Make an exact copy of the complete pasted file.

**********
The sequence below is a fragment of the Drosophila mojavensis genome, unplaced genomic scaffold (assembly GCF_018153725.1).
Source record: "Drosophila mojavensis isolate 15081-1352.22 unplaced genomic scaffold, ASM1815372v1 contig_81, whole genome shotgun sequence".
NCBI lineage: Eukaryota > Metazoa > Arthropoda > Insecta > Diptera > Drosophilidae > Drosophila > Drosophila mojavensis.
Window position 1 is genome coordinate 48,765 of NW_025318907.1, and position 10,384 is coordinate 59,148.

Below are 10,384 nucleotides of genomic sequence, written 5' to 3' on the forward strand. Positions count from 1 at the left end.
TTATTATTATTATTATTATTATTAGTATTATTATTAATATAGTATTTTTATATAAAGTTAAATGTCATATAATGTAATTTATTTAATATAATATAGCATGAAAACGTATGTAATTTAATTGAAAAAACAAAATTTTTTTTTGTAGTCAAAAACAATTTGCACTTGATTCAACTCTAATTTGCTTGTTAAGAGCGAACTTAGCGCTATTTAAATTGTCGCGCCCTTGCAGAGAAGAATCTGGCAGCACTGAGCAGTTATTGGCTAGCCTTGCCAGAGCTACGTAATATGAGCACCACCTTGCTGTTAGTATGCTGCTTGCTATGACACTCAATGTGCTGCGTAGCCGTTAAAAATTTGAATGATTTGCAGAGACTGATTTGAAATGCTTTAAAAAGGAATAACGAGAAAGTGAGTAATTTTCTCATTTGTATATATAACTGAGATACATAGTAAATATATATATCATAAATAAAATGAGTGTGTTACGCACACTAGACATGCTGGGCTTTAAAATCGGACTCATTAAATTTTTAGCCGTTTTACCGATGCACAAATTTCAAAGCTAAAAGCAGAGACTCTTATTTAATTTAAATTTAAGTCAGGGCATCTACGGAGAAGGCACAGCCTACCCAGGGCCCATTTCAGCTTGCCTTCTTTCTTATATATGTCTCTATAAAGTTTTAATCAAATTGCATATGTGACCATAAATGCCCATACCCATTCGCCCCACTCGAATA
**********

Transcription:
The sequence below is a fragment of the Drosophila mojavensis genome, unplaced genomic scaffold (assembly GCF_018153725.1).
Source record: "Drosophila mojavensis isolate 15081-1352.22 unplaced genomic scaffold, ASM1815372v1 contig_81, whole genome shotgun sequence".
NCBI lineage: Eukaryota > Metazoa > Arthropoda > Insecta > Diptera > Drosophilidae > Drosophila > Drosophila mojavensis.
Window position 1 is genome coordinate 48,765 of NW_025318907.1, and position 10,384 is coordinate 59,148.

Below are 10,384 nucleotides of genomic sequence, written 5' to 3' on the forward strand. Positions count from 1 at the left end.
TTATTATTATTATTATTATTATTAGTATTATTATTAATATAGTATTTTTATATAAAGTTAAATGTCATATAATGTAATTTATTTAATATAATATAGCATGAAAACGTATGTAATTTAATTGAAAAAACAAAATTTTTTTTTGTAGTCAAAAACAATTTGCACTTGATTCAACTCTAATTTGCTTGTTAAGAGCGAACTTAGCGCTATTTAAATTGTCGCGCCCTTGCAGAGAAGAATCTGGCAGCACTGAGCAGTTATTGGCTAGCCTTGCCAGAGCTACGTAATATGAGCACCACCTTGCTGTTAGTATGCTGCTTGCTATGACACTCAATGTGCTGCGTAGCCGTTAAAAATTTGAATGATTTGCAGAGACTGATTTGAAATGCTTTAAAAAGGAATAACGAGAAAGTGAGTAATTTTCTCATTTGTATATATAACTGAGATACATAGTAAATATATATATCATAAATAAAATGAGTGTGTTACGCACACTAGACATGCTGGGCTTTAAAATCGGACTCATTAAATTTTTAGCCGTTTTACCGATGCACAAATTTCAAAGCTAAAAGCAGAGACTCTTATTTAATTTAAATTTAAGTCAGGGCATCTACGGAGAAGGCACAGCCTACCCAGGGCCCATTTCAGCTTGCCTTCTTTCTTATATATGTCTCTATAAAGTTTTAATCAAATTGCATATGTGACCATAAATGCCCATACCCATTCGCCCCACTCGAATA